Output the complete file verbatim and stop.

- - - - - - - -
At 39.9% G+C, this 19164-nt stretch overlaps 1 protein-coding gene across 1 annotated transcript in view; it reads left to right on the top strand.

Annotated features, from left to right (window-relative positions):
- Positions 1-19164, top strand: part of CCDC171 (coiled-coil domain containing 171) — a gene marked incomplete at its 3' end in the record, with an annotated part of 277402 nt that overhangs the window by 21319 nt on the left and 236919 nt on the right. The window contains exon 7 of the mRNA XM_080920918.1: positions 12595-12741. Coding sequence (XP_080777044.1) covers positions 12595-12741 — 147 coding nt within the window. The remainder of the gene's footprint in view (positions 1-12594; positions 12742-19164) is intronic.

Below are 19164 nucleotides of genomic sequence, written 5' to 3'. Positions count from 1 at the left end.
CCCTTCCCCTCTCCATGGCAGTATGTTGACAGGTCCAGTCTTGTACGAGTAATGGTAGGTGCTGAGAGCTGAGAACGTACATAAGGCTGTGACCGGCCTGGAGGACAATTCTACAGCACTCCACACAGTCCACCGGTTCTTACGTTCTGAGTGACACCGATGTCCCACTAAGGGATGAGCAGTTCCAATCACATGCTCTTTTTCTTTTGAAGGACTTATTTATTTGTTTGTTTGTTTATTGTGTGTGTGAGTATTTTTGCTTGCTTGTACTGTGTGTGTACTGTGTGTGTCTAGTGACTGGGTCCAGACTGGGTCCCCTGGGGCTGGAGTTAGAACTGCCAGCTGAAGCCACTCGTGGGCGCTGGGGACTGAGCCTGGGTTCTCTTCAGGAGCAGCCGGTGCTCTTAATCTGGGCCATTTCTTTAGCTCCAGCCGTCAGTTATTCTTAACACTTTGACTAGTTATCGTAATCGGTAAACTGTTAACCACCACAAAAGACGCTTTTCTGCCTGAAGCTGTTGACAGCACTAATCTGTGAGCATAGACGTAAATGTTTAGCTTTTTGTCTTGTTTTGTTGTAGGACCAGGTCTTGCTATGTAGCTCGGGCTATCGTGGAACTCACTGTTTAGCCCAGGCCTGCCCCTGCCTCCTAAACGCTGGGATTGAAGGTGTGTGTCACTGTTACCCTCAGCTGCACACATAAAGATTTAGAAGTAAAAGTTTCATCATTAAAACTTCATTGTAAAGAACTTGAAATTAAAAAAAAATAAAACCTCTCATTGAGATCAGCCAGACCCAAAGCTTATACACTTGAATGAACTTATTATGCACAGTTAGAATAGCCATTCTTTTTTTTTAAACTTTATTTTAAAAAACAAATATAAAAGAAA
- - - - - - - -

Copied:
At 39.9% G+C, this 19164-nt stretch overlaps 1 protein-coding gene across 1 annotated transcript in view; it reads left to right on the top strand.

Annotated features, from left to right (window-relative positions):
- Positions 1-19164, top strand: part of CCDC171 (coiled-coil domain containing 171) — a gene marked incomplete at its 3' end in the record, with an annotated part of 277402 nt that overhangs the window by 21319 nt on the left and 236919 nt on the right. The window contains exon 7 of the mRNA XM_080920918.1: positions 12595-12741. Coding sequence (XP_080777044.1) covers positions 12595-12741 — 147 coding nt within the window. The remainder of the gene's footprint in view (positions 1-12594; positions 12742-19164) is intronic.

Below are 19164 nucleotides of genomic sequence, written 5' to 3'. Positions count from 1 at the left end.
CCCTTCCCCTCTCCATGGCAGTATGTTGACAGGTCCAGTCTTGTACGAGTAATGGTAGGTGCTGAGAGCTGAGAACGTACATAAGGCTGTGACCGGCCTGGAGGACAATTCTACAGCACTCCACACAGTCCACCGGTTCTTACGTTCTGAGTGACACCGATGTCCCACTAAGGGATGAGCAGTTCCAATCACATGCTCTTTTTCTTTTGAAGGACTTATTTATTTGTTTGTTTGTTTATTGTGTGTGTGAGTATTTTTGCTTGCTTGTACTGTGTGTGTACTGTGTGTGTCTAGTGACTGGGTCCAGACTGGGTCCCCTGGGGCTGGAGTTAGAACTGCCAGCTGAAGCCACTCGTGGGCGCTGGGGACTGAGCCTGGGTTCTCTTCAGGAGCAGCCGGTGCTCTTAATCTGGGCCATTTCTTTAGCTCCAGCCGTCAGTTATTCTTAACACTTTGACTAGTTATCGTAATCGGTAAACTGTTAACCACCACAAAAGACGCTTTTCTGCCTGAAGCTGTTGACAGCACTAATCTGTGAGCATAGACGTAAATGTTTAGCTTTTTGTCTTGTTTTGTTGTAGGACCAGGTCTTGCTATGTAGCTCGGGCTATCGTGGAACTCACTGTTTAGCCCAGGCCTGCCCCTGCCTCCTAAACGCTGGGATTGAAGGTGTGTGTCACTGTTACCCTCAGCTGCACACATAAAGATTTAGAAGTAAAAGTTTCATCATTAAAACTTCATTGTAAAGAACTTGAAATTAAAAAAAAATAAAACCTCTCATTGAGATCAGCCAGACCCAAAGCTTATACACTTGAATGAACTTATTATGCACAGTTAGAATAGCCATTCTTTTTTTTTAAACTTTATTTTAAAAAACAAATATAAAAGAAA